last updated January 28, 2021

Should you eat red meat?

by Rob Arthur

Eating red meat, such as beef and lamb, has been linked to cancer, stroke, type 2 diabetes, cardiovascular disease, and all-cause mortality, and its production has been identified as contributing to climate change (1).

But is there more to the story?

Let’s first look at the health claims.

For starters, red meat is a good source of high quality protein, selenium, niacin, vitamin B12, iron, and zinc (2), as well as taurine, carnosine, anserine, and creatine, four nutrients not found in plants (3).

So far as disease risk is concerned, in 2019 a group of researchers conducted a series of systematic reviews, concluded that the evidence for red meat causing adverse health outcomes is weak, and recommended that adults continue to eat red meat (4).

This was a bit controversial, with calls for the reviews to be retracted, but these calls were suspected to be influenced by corporate interests who might benefit from reduced meat consumption (5).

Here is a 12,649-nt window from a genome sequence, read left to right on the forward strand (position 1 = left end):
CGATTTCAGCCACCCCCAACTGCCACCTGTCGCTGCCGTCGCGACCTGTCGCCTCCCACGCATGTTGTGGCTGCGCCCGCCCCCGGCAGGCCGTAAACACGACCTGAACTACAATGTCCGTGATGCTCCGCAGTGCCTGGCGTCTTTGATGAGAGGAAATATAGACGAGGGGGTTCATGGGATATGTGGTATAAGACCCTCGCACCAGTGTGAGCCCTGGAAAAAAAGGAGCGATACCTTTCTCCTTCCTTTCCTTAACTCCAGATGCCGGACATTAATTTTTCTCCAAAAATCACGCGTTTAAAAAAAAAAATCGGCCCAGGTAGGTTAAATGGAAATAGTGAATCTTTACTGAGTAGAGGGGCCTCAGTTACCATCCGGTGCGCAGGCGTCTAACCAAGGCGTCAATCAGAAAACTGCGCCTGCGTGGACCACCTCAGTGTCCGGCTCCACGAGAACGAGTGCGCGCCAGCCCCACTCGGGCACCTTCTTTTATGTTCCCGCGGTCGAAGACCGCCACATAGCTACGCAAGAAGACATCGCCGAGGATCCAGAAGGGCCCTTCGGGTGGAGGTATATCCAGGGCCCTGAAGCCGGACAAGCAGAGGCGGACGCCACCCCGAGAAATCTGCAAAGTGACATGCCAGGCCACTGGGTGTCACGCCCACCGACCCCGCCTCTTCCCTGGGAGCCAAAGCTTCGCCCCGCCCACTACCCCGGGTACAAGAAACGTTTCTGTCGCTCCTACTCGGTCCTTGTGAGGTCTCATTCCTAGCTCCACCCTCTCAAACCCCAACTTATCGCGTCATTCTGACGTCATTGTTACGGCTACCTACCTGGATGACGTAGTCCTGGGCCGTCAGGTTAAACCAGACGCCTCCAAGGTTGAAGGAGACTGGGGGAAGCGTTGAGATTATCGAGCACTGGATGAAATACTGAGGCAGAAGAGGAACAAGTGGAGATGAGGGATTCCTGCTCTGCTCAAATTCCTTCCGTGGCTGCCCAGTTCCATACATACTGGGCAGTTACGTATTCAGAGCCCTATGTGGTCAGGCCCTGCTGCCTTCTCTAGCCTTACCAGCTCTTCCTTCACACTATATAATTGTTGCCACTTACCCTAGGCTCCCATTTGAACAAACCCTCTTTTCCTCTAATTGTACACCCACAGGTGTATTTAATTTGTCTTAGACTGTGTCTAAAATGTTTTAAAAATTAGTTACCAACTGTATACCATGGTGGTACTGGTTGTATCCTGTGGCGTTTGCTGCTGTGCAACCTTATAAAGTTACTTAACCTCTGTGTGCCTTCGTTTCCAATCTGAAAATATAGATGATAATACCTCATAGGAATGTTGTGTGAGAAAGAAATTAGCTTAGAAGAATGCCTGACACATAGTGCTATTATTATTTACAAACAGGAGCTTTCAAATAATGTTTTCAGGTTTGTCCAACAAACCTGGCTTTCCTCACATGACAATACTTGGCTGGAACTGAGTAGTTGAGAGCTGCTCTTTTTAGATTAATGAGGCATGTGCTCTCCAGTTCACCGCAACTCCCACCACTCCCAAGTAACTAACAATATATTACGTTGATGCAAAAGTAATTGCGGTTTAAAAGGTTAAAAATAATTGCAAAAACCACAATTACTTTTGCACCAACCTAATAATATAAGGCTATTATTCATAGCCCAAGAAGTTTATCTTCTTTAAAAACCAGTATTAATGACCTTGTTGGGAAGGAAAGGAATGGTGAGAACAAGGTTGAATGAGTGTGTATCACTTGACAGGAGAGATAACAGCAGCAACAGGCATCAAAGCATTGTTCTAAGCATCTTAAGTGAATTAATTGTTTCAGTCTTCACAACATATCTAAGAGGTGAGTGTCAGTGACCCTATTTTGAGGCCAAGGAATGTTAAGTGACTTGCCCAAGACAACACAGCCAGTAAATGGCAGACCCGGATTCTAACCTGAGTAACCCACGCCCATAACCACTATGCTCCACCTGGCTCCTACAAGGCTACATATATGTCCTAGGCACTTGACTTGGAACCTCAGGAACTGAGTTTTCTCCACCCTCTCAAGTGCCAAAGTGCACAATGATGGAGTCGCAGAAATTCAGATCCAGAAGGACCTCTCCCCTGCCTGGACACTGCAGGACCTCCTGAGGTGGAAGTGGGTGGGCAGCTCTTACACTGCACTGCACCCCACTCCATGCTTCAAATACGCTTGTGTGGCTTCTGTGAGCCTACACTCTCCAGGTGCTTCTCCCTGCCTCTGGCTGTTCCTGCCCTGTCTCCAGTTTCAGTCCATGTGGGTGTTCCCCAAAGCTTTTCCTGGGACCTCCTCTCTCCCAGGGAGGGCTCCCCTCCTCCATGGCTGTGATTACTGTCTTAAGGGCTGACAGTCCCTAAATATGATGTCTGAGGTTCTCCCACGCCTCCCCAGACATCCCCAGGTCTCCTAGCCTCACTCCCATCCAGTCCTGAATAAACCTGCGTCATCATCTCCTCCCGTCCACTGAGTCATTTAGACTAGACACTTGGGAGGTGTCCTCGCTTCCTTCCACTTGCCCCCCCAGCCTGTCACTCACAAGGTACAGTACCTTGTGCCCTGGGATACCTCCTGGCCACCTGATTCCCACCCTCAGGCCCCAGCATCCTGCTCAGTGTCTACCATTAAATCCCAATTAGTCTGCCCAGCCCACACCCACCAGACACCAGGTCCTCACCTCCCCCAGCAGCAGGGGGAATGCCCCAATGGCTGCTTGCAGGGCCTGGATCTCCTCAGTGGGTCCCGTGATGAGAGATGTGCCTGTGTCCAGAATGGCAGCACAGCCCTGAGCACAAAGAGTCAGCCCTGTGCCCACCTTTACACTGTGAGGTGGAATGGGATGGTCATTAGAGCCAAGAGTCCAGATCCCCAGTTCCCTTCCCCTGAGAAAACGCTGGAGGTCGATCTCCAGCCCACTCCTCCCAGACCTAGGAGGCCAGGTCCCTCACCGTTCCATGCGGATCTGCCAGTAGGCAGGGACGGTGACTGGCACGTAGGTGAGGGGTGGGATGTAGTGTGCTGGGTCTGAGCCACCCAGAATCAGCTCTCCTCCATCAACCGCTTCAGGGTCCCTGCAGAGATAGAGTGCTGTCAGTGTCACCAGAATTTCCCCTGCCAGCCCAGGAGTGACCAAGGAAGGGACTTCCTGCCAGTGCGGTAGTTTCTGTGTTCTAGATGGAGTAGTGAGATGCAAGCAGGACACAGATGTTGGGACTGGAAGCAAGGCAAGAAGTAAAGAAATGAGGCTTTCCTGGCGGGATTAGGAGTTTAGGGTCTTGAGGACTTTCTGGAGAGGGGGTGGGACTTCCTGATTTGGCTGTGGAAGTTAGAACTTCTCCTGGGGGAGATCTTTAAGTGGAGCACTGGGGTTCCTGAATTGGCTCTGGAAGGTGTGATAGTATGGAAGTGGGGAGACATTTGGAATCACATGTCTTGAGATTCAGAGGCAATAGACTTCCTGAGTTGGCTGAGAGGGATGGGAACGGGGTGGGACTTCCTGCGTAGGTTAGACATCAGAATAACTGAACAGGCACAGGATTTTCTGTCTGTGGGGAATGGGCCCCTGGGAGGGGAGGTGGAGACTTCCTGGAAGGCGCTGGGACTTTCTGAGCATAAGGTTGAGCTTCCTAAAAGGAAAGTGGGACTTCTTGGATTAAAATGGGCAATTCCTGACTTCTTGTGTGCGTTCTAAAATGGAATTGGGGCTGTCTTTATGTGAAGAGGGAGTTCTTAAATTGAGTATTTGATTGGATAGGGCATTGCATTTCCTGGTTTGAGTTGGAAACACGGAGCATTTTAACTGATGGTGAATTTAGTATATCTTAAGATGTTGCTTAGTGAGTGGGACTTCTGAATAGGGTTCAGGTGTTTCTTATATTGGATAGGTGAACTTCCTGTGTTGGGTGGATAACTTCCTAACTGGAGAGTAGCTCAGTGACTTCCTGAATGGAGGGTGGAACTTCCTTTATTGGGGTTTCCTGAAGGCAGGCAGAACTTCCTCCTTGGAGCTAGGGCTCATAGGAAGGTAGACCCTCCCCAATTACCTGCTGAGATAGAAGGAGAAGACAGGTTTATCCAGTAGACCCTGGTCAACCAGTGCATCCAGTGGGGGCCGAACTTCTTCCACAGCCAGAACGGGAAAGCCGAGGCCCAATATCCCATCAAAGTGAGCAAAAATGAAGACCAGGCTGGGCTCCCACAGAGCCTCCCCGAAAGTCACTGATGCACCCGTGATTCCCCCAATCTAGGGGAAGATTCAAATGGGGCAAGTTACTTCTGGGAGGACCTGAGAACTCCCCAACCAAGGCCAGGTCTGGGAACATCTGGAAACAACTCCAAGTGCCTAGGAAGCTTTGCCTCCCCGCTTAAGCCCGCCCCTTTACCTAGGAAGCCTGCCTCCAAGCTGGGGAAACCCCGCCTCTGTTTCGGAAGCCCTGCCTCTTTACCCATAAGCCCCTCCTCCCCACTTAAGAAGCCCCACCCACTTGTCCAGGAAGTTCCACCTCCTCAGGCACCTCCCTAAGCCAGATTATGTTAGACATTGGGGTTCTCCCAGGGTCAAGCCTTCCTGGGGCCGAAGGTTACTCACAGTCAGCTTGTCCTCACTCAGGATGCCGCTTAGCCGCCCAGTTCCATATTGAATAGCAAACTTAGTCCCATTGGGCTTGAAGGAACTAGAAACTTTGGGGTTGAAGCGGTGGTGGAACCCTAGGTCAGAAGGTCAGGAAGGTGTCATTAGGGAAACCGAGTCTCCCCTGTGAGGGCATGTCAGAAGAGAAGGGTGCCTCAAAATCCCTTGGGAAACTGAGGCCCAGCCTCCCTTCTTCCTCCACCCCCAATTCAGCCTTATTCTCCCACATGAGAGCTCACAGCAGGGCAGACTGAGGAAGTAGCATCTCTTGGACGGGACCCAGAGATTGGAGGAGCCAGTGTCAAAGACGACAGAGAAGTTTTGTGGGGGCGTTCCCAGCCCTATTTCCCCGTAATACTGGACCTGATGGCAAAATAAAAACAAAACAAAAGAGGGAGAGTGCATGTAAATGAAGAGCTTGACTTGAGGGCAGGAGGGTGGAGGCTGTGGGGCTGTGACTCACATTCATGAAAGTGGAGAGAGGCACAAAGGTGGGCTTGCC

What about red meat and climate change?

Industrial farming may contribute to greenhouse gas emissions, but if we shift our efforts toward more sustainable practices like regenerative grazing, livestock can actually help reverse climate change by sequestering carbon back into soil (6).

That being said, you might also be concerned about killing sentient beings.

However, crop agriculture kills large numbers of small mammals, snakes, lizards and other animals, and a diet that includes meat may result in less sentient death than a diet based entirely on plants (7).

Of course, you don’t have to eat red meat if you don’t want to.

You might not have access to an affordable, sustainable, ethical source.

You might not be convinced by the points offered above.

You might simply not like red meat.

That’s all totally cool.

You could go the rest of your life without any red meat and be just fine.

If you do want to eat red meat, though, you can probably do so without harm to yourself, the environment, or your conscience.

Make the best decision for you, based on your values, needs, preferences, and goals.

Only you can do that.

You do you.

You’ve got this.


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